7. Entering the spacious salon at the stern, the vista takes in not only the living room area, but forward, the dining room, galley, and entry to the wheelhouse bridge. A central staircase leads down to the sleeping quarters. The salon’s airy expanse easily includes sofas and easy chairs, a sturdy cocktail table, plus night blinds for privacy. Clean light ash and oak cabinets hold copious storage.
  8. At starboard in the salon is a drop-down, flat screen TV that jettisons out from a ceiling valance that also houses the HVAC ducts and reverse lighting.
  9. An exquisite, circular design motif marks the dining room, offset from the salon, but connected visually. Set up to entertain six, in chairs and couch, it can be readily expanded. Overhead lighting and a broad window treatment accent the width and depth. The dinner table is placed before the curved couch for informal daytime use.
  10. Separated by an open screen of rough bamboo from the salon area, a multi-functional bar could serve as a computer niche as well.
  11. Nilo’s galley follows the same decorative scheme of bamboo and teak, with a light lemon-colored counter-top in Corian. The lengthy room provides everything a practiced chef could ask for to prepare fine meals – in high style, including a wash basin positioned for a view of the harbor lights.
  12. Following the theme of a summer house, Art-Line designers Marilyn Bos de Vaal and Frank Pieterse decided on a “cozy cruising” adaptation of the standard wheelhouse. An attractive checkerboard cabinet background and decoratively stripped teak decking add a homely yet nautical touch, perhaps slightly abridging the “naval” aura of many instrument combinations. Yet the panel is all business, with an array of nav-screens and a sumptuous pilot’s chair. Several couches face forward, with retractable tables ready to provide meals or games, at the passengers’ whims.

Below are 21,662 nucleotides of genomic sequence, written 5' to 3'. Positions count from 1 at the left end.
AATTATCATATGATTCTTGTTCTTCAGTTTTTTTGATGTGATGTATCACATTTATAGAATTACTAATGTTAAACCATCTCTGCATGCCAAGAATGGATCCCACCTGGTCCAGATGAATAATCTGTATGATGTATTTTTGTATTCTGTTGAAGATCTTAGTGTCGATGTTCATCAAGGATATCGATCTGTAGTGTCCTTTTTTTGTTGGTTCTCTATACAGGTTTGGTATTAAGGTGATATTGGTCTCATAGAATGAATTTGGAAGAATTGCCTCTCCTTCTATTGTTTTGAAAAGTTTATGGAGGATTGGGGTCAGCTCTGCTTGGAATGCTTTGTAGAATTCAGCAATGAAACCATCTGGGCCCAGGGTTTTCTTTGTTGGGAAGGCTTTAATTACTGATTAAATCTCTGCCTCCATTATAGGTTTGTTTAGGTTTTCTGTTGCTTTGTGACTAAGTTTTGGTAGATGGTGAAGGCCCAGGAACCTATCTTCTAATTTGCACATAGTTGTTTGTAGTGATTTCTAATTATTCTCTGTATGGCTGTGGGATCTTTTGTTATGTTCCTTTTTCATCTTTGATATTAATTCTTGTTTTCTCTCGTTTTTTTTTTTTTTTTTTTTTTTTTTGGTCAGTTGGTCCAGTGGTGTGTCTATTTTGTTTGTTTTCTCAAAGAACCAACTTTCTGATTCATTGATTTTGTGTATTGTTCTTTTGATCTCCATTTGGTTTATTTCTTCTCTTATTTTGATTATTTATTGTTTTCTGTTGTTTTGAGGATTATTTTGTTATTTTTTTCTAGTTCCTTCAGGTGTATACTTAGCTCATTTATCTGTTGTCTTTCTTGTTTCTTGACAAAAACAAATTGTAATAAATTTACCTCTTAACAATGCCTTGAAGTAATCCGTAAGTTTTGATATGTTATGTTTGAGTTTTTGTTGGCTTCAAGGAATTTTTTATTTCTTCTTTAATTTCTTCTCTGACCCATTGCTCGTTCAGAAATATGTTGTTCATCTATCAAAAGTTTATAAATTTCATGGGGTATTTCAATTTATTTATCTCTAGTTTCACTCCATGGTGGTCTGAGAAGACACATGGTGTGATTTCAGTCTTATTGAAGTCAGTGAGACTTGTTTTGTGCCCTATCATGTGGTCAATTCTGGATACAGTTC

13. Elegantly designed, the master stateroom is centered on the lower deck, full beam wide, featuring a queen size island berth. Starlight overhead illumination provides softened indirect lighting, yet adequate for bed-time reading. On the opposite wall a 42” flat screen TV offers entertainment and news from the satellite pods on the flybridge. Light colored wood veneers on cabinetry plus raw cane finishes decorate ceiling panels and side walk-in closet spaces. At one beam an office mode dominates, while the other offers a vanity/dresser arrangement.
  14. On the port beam of the fully carpeted suite, Nilo sports cabinets for storage, and an upholstered easy chair. Entrance to the master bath is beyond.
  15. The master bath offers double, unique, six-sided wash basins in its starkly modern decor. Fixtures are top quality and also an avant modern design, while a full width mirror reflects all. The shower door is also mirrored, floor to ceiling glass.
  16. Artwork - such as carved ancient sea charts – spice up commonplace areas such as this hallway entry to the VIP suite. Others are placed in each stateroom. Dedication to the arts emphasizes the creativity and attention to upscale quality which complements Moonen’s trademark. Rich coloring and soft lighting add to the mode.
  17. At the hull's forepeak, the VIP stateroom nestles in with a rounded island berth and voluminous storage beneath. Fabrics and carpeting, as well as wood choices, mirror the interior treatment of the master stateroom.
  18. Nilo offers two guest cabins, between the master and VIP locations. Each has twin berths with accessible bridges converting to doubles. The berths follow the crescent-foot design, plus reading lamps, and bleached wood wall treatments.
  19. The ancient sea chart theme, carved in wood, streams across each stateroom like a film strip.
  20. Crew quarters, at the stern, are tastefully arranged, with full carpeting and featuring wood paneling. With two single bunks, there is also a small kitchen, dining table, and recreational area with a 15” TV, as well as a washer-dryer hiding behind the crew bunk door.